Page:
Online Localities: Implications for Democracy and Education

| August 20, 2010

Kahne, J., & Middaugh, E. (2009). Online Localities: Implications for Democracy and Education. Yearbook of the National Society for the Study of Education, 108(1), 234-266.

Review
Local communities have long been important places for democratic participation. Current communication technology and media expand people’s capacity to interact with people from distant places. Whether online communities could effectively serve as new venues for civic engagement draws attention of scholars in the field of civic education. In this paper, Middaugh and Kahne (2009) examine the potential of online localities for democratic engagement. Drawing on Dewey’s thought, especially on The Public and Its Problems, they specify four qualities of democratic communities. First, each member of a community is aware of shared consequences of their actions in the community. Second, each member has a sense of “shared responsibility for decision making” in community affairs. Third, members have access to diverse perspectives within and between communities. Finally, members actively engage with divergent views held by other group members.

Using these criteria, Middaugh and Kahne (2009) examine the potential of online communities for democratic engagement. In their review, there are some cases that online communities can help members to sense a shared concern and responsibility for decision making (such as the case of FB’s privacy policy). However, it is not clear whether this is a common scenario in most online communities. While information and diverse perspectives are widely and freely accessed in online communities, the quality of online information and perspectives needs serious attention. Whether online communities lead individuals to engage in different views or perspectives of like-minded people remains contested. They suggest future research to investigate the pervasiveness of these qualities of democratic communities in online world.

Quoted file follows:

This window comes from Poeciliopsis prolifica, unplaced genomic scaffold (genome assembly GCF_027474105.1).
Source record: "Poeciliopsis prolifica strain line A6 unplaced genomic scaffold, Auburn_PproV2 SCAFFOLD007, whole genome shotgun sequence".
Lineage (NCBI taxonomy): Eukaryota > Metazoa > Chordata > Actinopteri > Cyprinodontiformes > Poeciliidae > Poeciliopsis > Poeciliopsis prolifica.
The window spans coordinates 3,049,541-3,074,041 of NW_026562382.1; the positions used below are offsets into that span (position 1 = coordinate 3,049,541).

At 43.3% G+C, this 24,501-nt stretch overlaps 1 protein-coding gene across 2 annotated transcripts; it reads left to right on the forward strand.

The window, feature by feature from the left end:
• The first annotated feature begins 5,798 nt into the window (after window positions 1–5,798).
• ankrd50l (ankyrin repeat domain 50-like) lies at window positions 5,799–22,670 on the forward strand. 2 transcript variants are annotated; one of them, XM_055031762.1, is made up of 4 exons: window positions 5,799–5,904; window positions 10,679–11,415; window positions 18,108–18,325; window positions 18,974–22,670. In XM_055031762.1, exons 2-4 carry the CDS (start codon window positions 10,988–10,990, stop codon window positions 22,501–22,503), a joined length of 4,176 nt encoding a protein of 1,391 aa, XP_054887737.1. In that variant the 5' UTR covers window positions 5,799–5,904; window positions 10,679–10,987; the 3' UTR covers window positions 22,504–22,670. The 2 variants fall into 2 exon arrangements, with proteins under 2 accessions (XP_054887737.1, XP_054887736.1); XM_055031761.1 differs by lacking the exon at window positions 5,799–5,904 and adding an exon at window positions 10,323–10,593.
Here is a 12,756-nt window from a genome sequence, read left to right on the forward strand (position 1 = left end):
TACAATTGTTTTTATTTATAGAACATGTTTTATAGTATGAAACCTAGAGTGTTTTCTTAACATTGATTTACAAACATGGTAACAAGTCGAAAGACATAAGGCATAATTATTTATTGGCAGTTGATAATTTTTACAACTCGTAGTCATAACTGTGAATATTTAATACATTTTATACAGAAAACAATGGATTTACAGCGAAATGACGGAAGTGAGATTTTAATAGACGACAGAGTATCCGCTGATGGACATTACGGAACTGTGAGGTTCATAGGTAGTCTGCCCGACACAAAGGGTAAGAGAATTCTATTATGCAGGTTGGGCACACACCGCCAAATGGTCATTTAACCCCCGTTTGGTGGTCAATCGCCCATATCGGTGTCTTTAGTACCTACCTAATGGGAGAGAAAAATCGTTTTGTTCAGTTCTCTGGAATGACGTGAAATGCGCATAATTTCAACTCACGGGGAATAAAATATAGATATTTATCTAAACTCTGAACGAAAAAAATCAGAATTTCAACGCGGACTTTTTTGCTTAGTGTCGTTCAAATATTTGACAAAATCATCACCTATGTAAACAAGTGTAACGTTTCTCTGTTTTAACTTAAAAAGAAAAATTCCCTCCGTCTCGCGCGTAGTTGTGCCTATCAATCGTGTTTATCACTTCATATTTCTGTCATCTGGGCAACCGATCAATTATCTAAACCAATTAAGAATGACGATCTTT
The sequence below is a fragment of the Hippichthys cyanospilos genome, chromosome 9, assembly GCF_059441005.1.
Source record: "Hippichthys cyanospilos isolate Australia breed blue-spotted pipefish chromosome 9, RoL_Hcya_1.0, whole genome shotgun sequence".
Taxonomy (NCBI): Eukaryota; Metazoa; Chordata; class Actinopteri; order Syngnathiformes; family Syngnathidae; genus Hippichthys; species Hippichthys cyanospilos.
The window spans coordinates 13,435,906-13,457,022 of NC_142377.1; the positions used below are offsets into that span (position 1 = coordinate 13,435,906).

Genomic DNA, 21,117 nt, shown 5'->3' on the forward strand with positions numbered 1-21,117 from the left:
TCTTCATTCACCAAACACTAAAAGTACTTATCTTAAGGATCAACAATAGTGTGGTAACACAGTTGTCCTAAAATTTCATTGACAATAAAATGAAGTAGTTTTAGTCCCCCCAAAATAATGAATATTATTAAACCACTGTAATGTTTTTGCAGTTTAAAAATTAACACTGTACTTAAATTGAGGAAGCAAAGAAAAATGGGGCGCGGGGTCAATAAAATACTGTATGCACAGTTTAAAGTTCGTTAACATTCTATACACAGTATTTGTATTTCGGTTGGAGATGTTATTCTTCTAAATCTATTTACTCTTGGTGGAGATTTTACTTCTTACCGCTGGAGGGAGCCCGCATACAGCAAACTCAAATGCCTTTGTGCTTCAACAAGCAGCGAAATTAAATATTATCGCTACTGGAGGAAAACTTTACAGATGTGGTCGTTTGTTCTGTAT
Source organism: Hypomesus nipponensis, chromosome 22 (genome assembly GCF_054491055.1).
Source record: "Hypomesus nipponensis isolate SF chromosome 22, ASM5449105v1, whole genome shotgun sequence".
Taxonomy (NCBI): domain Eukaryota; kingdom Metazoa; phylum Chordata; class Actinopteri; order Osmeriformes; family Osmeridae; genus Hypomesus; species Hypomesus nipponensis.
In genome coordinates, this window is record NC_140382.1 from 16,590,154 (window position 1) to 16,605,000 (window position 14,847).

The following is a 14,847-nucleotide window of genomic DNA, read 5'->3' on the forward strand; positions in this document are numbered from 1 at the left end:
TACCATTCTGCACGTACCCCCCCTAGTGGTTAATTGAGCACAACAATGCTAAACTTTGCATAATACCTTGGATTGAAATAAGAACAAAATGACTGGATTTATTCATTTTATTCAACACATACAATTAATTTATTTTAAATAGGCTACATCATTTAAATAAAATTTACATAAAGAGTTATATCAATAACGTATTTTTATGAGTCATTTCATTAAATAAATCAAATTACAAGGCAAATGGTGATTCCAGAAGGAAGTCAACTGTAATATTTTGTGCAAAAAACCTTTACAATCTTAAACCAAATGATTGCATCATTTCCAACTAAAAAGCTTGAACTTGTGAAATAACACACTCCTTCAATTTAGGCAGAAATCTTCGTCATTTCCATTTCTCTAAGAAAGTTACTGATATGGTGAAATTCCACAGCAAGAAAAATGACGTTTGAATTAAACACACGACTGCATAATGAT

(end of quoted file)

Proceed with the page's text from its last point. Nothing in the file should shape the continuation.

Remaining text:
As we are working on online professional resources and potential youth action network for Understand Fiscal Responsibility project, the qualities of democratic communities outlined in this paper could be great reminders that direct our design of UFR online communities.